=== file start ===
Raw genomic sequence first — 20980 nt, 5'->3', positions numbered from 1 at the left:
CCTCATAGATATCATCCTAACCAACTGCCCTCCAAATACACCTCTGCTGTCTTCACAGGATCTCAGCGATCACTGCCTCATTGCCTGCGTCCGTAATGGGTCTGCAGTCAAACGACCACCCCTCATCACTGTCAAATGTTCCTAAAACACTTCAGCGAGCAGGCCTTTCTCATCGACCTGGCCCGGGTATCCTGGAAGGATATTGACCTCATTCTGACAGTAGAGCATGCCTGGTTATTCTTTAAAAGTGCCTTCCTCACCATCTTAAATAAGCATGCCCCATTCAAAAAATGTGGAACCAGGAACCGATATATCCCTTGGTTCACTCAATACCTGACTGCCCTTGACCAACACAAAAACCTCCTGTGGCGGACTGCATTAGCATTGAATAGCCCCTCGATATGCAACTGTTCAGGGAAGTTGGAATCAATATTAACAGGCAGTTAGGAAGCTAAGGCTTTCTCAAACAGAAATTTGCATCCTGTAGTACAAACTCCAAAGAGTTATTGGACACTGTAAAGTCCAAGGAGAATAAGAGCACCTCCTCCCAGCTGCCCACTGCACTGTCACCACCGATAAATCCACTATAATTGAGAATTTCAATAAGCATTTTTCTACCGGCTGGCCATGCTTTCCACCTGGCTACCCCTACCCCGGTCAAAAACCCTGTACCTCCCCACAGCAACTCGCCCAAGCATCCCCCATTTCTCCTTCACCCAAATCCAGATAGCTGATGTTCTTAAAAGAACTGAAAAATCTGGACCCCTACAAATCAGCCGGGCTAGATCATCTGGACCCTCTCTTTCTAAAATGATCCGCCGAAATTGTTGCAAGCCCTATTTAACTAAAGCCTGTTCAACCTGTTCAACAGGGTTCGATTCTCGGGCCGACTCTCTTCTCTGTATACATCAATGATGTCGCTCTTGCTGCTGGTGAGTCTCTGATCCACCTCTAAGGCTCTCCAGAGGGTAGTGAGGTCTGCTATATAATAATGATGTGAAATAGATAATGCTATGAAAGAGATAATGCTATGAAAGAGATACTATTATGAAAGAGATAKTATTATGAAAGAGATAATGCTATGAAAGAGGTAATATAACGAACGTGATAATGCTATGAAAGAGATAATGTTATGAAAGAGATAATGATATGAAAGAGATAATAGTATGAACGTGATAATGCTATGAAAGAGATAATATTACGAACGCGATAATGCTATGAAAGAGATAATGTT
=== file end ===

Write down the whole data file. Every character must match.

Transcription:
Raw genomic sequence first — 20980 nt, 5'->3', positions numbered from 1 at the left:
CCTCATAGATATCATCCTAACCAACTGCCCTCCAAATACACCTCTGCTGTCTTCACAGGATCTCAGCGATCACTGCCTCATTGCCTGCGTCCGTAATGGGTCTGCAGTCAAACGACCACCCCTCATCACTGTCAAATGTTCCTAAAACACTTCAGCGAGCAGGCCTTTCTCATCGACCTGGCCCGGGTATCCTGGAAGGATATTGACCTCATTCTGACAGTAGAGCATGCCTGGTTATTCTTTAAAAGTGCCTTCCTCACCATCTTAAATAAGCATGCCCCATTCAAAAAATGTGGAACCAGGAACCGATATATCCCTTGGTTCACTCAATACCTGACTGCCCTTGACCAACACAAAAACCTCCTGTGGCGGACTGCATTAGCATTGAATAGCCCCTCGATATGCAACTGTTCAGGGAAGTTGGAATCAATATTAACAGGCAGTTAGGAAGCTAAGGCTTTCTCAAACAGAAATTTGCATCCTGTAGTACAAACTCCAAAGAGTTATTGGACACTGTAAAGTCCAAGGAGAATAAGAGCACCTCCTCCCAGCTGCCCACTGCACTGTCACCACCGATAAATCCACTATAATTGAGAATTTCAATAAGCATTTTTCTACCGGCTGGCCATGCTTTCCACCTGGCTACCCCTACCCCGGTCAAAAACCCTGTACCTCCCCACAGCAACTCGCCCAAGCATCCCCCATTTCTCCTTCACCCAAATCCAGATAGCTGATGTTCTTAAAAGAACTGAAAAATCTGGACCCCTACAAATCAGCCGGGCTAGATCATCTGGACCCTCTCTTTCTAAAATGATCCGCCGAAATTGTTGCAAGCCCTATTTAACTAAAGCCTGTTCAACCTGTTCAACAGGGTTCGATTCTCGGGCCGACTCTCTTCTCTGTATACATCAATGATGTCGCTCTTGCTGCTGGTGAGTCTCTGATCCACCTCTAAGGCTCTCCAGAGGGTAGTGAGGTCTGCTATATAATAATGATGTGAAATAGATAATGCTATGAAAGAGATAATGCTATGAAAGAGATACTATTATGAAAGAGATAKTATTATGAAAGAGATAATGCTATGAAAGAGGTAATATAACGAACGTGATAATGCTATGAAAGAGATAATGTTATGAAAGAGATAATGATATGAAAGAGATAATAGTATGAACGTGATAATGCTATGAAAGAGATAATATTACGAACGCGATAATGCTATGAAAGAGATAATGTT